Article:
• FNCE399 - Supervised Study in Finance

    Integrates the work of the various courses and familiarizes the student with the tools and techniques of research.

  • FNCE899 - Independent Study Project in Finance

    Independent Study Projects require extensive independent work and a considerable amount of writing. ISP in Finance are intended to give students the opportunity to study a particular topic in Finance in greater depth than is covered in the curriculum. The application for ISP's should outline a plan of study that requires at least as much work as a typical course in the Finance Department that meets twice a week. At a minimum, we need a description of the methodology you intend to employ, a bibliography and description of the data that you will use as well as a list of interim deliverables and dates to ensure that you complete the project within the semester. Applications for FNCE 899 ISP's will not be accepted after the THIRD WEEK OF THE SEMESTER. You must submit your Finance ISP request using the Finance Department's ISP form located at https://fnce.wharton.upenn.edu under the Course ISP section

  • LGST212 - Economic Analysis of Law

    The course is designed to teach students how to think as an economist about legal rules; to evaluate alternative legal rules against standards of economic efficiency and distributive justice; and to understand the nature of the legal process and several specific areas of the law. With the use of alternative texts, both deductive and inductive reasoning will be employed to study the formation and interpretation of legal rules.

  • WH 299 - Honors Thesis

    This seminar takes place over two semesters and provides students with the skills to perform their own research under the guidance of a Wharton faculty member. At the conclusion of the fall semester, students will produce a thesis proposal including literature review, significance of the research, methodology, and exploratory data if relevant. Throughout the fall semester faculty guests from a range of disciplines will present on their research in class, highlighting aspects that are relevant to the work students are engaging in at that point. During the second semester, students will collect and analyze data and write up the results in close collaboration with their faculty mentor. At the end of the spring semester, each student will present their research in a video presentation. Throughout the course, students will work individually, in small groups, and under the mentorship of a Wharton faculty member. The goal is to becomes capable independent researchers who incorporate feedback and critical (self-) analysis to take their research to the next level.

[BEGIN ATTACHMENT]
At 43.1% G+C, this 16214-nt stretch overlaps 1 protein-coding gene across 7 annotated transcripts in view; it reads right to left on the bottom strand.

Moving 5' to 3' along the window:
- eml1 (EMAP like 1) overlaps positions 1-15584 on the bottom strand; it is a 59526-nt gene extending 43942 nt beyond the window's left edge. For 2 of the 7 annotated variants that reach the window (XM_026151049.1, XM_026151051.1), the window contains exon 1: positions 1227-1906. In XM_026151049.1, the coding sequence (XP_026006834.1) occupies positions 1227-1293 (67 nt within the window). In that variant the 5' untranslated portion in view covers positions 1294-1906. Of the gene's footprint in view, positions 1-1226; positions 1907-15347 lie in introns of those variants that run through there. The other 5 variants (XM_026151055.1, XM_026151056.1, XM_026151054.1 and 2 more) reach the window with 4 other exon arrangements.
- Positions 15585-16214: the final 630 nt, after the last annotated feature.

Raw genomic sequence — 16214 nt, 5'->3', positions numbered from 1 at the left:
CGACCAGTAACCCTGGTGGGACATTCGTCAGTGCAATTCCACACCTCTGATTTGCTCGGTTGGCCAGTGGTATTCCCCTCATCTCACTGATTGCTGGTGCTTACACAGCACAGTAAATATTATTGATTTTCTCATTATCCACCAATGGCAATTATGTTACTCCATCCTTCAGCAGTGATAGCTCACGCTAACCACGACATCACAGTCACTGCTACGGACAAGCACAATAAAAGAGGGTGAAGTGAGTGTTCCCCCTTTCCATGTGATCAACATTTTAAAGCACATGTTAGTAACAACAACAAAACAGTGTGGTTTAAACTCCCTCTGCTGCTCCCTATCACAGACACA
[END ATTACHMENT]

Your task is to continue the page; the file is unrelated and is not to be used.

• WH 399 - Honors Thesis

    This seminar takes place over two semesters and provides students with the skills to perform their own research under the guidance of a Wharton faculty member. At the conclusion of the fall semester, students will produce a thesis proposal including literature review, significance of the research, methodology, and exploratory data if relevant. Throughout the fall semester faculty guests from a range of disciplines will present on their research in class, highlighting aspects that are relevant to the work students are engaging in at that point. During the second semester, students will collect and analyze data and write up the results in close collaboration with their faculty mentor. At the end of the spring semester, each student will present their research in a video presentation. Throughout the course, students will work individually, in small groups, and under the mentorship of a Wharton faculty member. The goal is to becomes capable independent researchers who incorporate feedback and critical (self-) analysis to take their research to the next level.